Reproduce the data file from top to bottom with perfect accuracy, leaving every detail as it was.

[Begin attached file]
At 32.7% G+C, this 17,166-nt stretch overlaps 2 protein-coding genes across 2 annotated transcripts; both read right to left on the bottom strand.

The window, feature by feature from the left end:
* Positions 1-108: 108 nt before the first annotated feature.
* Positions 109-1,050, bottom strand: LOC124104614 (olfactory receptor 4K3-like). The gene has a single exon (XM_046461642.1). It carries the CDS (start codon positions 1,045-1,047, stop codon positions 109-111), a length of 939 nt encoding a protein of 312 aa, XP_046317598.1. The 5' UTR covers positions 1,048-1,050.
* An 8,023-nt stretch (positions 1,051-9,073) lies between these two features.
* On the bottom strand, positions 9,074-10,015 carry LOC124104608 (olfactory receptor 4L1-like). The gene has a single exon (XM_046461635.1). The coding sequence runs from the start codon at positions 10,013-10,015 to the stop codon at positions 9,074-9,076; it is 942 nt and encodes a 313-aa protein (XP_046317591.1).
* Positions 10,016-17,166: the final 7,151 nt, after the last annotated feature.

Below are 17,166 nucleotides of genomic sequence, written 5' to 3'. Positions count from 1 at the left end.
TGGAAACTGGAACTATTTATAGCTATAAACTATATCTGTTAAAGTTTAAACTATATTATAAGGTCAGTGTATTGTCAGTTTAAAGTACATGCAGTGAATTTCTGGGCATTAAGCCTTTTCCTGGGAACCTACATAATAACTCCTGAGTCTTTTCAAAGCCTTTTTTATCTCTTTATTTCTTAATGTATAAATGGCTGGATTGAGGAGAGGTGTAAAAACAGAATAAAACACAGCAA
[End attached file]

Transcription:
At 32.7% G+C, this 17,166-nt stretch overlaps 2 protein-coding genes across 2 annotated transcripts; both read right to left on the bottom strand.

The window, feature by feature from the left end:
* Positions 1-108: 108 nt before the first annotated feature.
* Positions 109-1,050, bottom strand: LOC124104614 (olfactory receptor 4K3-like). The gene has a single exon (XM_046461642.1). It carries the CDS (start codon positions 1,045-1,047, stop codon positions 109-111), a length of 939 nt encoding a protein of 312 aa, XP_046317598.1. The 5' UTR covers positions 1,048-1,050.
* An 8,023-nt stretch (positions 1,051-9,073) lies between these two features.
* On the bottom strand, positions 9,074-10,015 carry LOC124104608 (olfactory receptor 4L1-like). The gene has a single exon (XM_046461635.1). The coding sequence runs from the start codon at positions 10,013-10,015 to the stop codon at positions 9,074-9,076; it is 942 nt and encodes a 313-aa protein (XP_046317591.1).
* Positions 10,016-17,166: the final 7,151 nt, after the last annotated feature.

Below are 17,166 nucleotides of genomic sequence, written 5' to 3'. Positions count from 1 at the left end.
TGGAAACTGGAACTATTTATAGCTATAAACTATATCTGTTAAAGTTTAAACTATATTATAAGGTCAGTGTATTGTCAGTTTAAAGTACATGCAGTGAATTTCTGGGCATTAAGCCTTTTCCTGGGAACCTACATAATAACTCCTGAGTCTTTTCAAAGCCTTTTTTATCTCTTTATTTCTTAATGTATAAATGGCTGGATTGAGGAGAGGTGTAAAAACAGAATAAAACACAGCAA